By Steve Gutterman
MOSCOW (Reuters) - Anti-government protesters shouting "Russia without Putin!" tussled with police in Moscow on Saturday, and dozens of activists were detained and bundled into police vans.
Police detained about 75 people rallying in Moscow and St Petersburg against Vladimir Putin - who will return to the presidency in May after four years as prime minister - and demanding the freedom of assembly.
In Moscow, riot police in black helmets and body armor locked elbows and pushed a crowd of about 300 protesters and journalists along sidewalks and roadways near a central square.
Protesters chanted "Russia without Putin!" and "Freedom of Assembly: Always and Everywhere!"
Eduard Limonov, head of the banned opposition National Bolshevik Party, was shoved into the back of van as police bundled several other protesters roughly into buses.
One man threw a flare and was grabbed and carried off by his arms and legs. Sixty people were detained, state media said.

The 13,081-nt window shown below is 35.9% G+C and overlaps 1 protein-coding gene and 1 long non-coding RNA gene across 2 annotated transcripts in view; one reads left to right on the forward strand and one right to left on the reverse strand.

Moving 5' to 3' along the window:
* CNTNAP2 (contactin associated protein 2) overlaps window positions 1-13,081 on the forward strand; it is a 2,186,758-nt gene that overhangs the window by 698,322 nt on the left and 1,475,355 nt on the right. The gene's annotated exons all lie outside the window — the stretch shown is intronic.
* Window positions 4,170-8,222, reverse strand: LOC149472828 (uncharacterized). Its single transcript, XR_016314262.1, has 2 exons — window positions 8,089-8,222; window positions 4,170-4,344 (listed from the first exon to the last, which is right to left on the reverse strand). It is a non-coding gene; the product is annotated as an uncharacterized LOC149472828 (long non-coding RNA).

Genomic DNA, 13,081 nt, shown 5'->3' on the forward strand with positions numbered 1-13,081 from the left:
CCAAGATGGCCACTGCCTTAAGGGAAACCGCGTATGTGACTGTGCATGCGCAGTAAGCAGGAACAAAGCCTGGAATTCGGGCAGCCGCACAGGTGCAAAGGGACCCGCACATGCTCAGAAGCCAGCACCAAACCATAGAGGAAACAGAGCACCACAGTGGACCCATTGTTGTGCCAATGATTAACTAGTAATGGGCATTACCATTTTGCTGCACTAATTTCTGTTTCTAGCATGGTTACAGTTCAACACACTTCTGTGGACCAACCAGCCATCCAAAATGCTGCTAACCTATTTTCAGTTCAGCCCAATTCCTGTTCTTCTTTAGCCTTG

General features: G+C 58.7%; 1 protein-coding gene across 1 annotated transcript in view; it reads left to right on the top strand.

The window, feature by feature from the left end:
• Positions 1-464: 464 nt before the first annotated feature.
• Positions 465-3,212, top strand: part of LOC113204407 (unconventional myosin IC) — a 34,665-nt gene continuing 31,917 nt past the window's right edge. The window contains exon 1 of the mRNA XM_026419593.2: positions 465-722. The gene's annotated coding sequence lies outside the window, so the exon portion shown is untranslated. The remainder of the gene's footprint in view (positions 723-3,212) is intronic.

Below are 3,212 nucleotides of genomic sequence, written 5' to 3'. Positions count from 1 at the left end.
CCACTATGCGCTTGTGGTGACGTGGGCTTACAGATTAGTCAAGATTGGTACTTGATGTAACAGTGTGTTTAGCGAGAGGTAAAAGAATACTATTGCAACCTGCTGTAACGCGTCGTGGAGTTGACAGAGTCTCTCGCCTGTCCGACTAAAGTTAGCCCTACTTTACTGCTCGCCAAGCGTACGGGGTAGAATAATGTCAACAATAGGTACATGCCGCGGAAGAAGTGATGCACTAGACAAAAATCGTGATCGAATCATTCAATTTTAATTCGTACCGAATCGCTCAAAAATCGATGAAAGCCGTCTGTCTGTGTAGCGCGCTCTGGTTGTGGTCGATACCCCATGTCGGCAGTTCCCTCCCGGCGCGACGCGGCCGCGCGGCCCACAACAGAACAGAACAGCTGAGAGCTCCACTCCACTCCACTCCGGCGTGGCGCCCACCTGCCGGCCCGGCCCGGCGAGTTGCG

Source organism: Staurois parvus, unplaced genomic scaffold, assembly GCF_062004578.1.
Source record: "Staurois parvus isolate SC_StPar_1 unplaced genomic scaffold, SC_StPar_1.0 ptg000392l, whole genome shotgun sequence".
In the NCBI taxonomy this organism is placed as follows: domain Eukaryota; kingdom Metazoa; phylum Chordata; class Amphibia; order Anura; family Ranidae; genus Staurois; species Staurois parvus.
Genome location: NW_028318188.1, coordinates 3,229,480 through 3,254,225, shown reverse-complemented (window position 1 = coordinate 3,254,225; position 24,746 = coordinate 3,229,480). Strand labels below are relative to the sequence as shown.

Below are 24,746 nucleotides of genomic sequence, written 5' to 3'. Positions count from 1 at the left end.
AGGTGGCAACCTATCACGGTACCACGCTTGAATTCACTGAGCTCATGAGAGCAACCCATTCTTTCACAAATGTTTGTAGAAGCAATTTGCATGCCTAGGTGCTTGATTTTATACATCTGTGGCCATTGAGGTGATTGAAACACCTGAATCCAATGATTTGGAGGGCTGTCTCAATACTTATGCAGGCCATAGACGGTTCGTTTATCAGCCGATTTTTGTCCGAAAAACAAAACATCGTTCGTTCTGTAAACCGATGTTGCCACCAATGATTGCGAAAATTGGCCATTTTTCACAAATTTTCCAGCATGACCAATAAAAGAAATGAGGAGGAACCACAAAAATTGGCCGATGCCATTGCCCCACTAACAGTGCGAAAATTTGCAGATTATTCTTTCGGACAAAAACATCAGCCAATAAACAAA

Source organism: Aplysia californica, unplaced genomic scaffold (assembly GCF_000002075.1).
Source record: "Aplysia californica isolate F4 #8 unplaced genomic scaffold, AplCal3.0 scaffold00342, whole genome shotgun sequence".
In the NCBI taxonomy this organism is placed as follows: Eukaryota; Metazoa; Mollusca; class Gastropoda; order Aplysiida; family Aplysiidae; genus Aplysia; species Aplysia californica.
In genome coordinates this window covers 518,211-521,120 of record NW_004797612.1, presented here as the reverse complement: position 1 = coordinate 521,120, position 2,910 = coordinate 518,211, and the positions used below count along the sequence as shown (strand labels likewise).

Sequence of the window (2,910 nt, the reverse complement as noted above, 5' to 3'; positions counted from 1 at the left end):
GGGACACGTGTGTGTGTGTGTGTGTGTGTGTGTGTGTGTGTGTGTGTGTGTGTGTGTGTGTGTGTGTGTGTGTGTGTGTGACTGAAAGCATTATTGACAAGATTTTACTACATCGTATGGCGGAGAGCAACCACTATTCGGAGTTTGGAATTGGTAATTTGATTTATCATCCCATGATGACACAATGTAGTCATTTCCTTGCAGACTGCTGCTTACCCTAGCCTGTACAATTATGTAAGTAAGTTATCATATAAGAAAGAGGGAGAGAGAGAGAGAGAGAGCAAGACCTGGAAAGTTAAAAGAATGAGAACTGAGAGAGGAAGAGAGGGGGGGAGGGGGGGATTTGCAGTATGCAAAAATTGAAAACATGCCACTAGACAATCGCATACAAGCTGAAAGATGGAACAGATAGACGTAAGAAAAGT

In St Petersburg, Russia's second-largest city and Putin's hometown, police detained about 15 of the 50 protesters who gathered off the main avenue, including local opposition leader Olga Kurnosova. A police helicopter buzzed overhead.
The freedom of assembly protests have been held for over two years and have been far smaller than a series of demonstrations prompted by suspicions of fraud in a December parliamentary election won by Putin's party, which drew tens of thousands.
Opposition leaders say the government violates Russians' constitutional right to free assembly by requiring permission from local authorities for street demonstrations. Police often disperse unsanctioned rallies and detain protesters.
At a smaller gathering in central Moscow earlier on Saturday, one of the organizers of the election protests, Sergei Udaltsov, discussed opposition plans for the coming weeks including a rally on the eve of Putin's May 7 inauguration.
(Editing by Maria Golovnina)